Several minutes later, Pierce has the ball at the top of the arc after Paul passes it to him. Pierce acts like he’s going to dribble drive to the rim, but he primarily operates a dribble hand-off with Paul. It’s a quick pick action with a weakside curl. Pierce hits Paul with the hand-off, and he flares out to the right wing to create space. Utah goes over the top of the screen, and when J.J. Redick gets the ball after a curl, it leaves the defense scrambling in all the wrong places. Redick jump passes to Pierce, Lyles is too late to recover, and Pierce knocks in his fourth three-pointer of the night to bring the Clippers back within a single point again.

Here, the Clippers just take advantage of Lyles’ lack of awareness, as well as his overall lack of experience. When Pierce sets the initial screen, Lyles strings out Paul, but he never gets back to his own man. When Redick comes off of the curl, Lyles is stuck in a spot that you don’t want to be stuck in – too far away to help, and too far away to recover. Redick spots the spacing, hits Pierce with a pass, and Pierce completes the action with a made three. This is an instance where Pierce’s ability to know where to be helped the team. The fact he made the shot is obviously a key component here, but the awareness in general is the real positive aspect.

In the waning moments of the game, the Clippers had the ball with just a two point lead. They needed a bucket to pretty much ensure victory. Paul Pierce decided to help. This is a set designed to do two things: (a) cause confusion, and (b) spring someone wide open for a three. Redick sets a screen for Paul, and Rodney Hood does a good job of getting over the top of it. Joe Ingles is the man guarding Redick here, and when Redick zooms around the double screen set on the right side, he points to a teammate to switch. That teammate is Gordon Hayward. Ingles thinks Hayward is too late to switch, so Ingles has to rotate back over to Redick, but Hayward is already doing the job. This leaves Pierce wide open, since Hayward was his defender, when Pierce shoots out from behind a screen by Luc Mbah a Moute. Pierce hits the right wing, Paul finds him with a pass, and the ball hits the bottom of the net to give the Clippers a two possession lead.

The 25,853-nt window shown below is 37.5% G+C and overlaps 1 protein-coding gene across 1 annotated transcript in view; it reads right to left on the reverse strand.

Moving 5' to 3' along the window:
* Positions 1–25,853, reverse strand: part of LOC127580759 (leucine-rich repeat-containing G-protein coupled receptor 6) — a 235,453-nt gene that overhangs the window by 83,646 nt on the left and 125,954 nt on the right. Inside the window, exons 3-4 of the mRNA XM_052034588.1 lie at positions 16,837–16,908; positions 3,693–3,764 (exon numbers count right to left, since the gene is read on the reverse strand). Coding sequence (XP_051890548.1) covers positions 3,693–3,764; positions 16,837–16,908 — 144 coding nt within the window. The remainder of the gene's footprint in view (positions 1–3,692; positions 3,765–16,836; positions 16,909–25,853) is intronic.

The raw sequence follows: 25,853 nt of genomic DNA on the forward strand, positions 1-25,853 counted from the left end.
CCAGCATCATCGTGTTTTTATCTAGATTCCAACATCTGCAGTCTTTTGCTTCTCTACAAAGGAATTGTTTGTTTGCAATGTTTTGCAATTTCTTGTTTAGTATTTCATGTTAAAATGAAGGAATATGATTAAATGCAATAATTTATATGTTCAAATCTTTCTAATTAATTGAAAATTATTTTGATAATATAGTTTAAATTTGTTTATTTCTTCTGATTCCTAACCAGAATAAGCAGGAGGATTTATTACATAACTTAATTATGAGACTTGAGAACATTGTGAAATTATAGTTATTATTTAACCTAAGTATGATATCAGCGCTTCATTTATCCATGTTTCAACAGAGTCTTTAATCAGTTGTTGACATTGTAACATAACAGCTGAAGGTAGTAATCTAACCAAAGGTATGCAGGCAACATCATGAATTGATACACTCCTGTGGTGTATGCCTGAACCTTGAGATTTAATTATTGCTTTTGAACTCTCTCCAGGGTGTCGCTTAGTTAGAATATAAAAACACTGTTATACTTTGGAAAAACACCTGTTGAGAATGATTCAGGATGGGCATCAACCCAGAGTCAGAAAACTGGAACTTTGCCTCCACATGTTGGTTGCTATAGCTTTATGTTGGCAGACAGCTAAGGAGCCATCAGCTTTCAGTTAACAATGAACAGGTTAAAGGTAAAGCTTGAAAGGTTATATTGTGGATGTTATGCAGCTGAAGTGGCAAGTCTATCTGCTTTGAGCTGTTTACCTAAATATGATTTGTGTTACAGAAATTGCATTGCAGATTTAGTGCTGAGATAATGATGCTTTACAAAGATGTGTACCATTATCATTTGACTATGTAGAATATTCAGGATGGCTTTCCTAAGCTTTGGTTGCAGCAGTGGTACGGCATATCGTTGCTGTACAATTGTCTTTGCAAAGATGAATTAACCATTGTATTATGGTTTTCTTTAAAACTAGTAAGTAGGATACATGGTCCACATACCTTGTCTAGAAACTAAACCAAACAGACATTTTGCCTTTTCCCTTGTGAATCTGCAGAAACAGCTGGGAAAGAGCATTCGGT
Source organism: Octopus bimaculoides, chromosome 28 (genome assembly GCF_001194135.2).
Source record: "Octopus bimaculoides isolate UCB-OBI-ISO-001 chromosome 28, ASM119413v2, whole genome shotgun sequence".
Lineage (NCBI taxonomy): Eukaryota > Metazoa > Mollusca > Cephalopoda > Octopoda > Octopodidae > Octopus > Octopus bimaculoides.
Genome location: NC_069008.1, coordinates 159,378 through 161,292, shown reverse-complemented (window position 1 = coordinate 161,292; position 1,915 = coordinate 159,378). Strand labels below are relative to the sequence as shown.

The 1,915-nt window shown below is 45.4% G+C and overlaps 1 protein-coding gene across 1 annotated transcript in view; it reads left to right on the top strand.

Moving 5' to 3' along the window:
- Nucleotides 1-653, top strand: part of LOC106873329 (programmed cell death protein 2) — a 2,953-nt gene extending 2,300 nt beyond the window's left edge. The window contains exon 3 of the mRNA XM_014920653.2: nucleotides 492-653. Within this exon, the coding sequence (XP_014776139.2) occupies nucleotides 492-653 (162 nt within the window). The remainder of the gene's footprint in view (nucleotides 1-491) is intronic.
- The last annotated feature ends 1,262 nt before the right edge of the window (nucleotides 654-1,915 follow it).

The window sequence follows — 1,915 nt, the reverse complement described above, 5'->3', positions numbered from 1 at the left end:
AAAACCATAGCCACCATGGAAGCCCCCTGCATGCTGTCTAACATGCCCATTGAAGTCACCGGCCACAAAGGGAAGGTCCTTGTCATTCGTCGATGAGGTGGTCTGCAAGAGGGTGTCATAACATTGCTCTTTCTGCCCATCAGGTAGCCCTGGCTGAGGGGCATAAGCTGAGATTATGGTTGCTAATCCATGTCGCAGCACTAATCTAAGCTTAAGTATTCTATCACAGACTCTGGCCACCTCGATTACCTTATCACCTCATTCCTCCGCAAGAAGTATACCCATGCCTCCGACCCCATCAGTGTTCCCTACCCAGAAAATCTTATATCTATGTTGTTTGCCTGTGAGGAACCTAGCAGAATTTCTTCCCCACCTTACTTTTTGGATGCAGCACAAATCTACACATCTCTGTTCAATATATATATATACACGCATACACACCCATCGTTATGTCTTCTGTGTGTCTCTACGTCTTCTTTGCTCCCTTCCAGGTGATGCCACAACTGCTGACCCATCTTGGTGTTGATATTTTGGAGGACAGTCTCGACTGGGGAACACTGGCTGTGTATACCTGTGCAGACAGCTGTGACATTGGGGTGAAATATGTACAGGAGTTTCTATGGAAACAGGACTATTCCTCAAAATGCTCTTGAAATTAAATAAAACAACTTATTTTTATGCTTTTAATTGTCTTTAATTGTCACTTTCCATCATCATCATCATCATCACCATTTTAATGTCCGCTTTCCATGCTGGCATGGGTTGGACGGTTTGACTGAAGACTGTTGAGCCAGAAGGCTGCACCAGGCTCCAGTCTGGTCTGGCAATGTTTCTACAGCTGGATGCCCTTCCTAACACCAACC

This was, undoubtedly, Paul Pierce’s best game since he came to Los Angeles. It will take more games like this for him to start to live up to his lofty signing praise, but this is a quality start. While he’s still not even average on the defensive end, Pierce’s ability to just stretch the floor from a reputation standpoint is a big deal. If he’s able to even hit 38 percent of his threes from here on out, then the Clippers might be able to survive the loss of Blake Griffin. All told, The Truth did his job against the Utah Jazz. The team will need him to continue stepping up in a huge way if they are to stay afloat. As for last night, Pierce did his job. That’s all you can ask.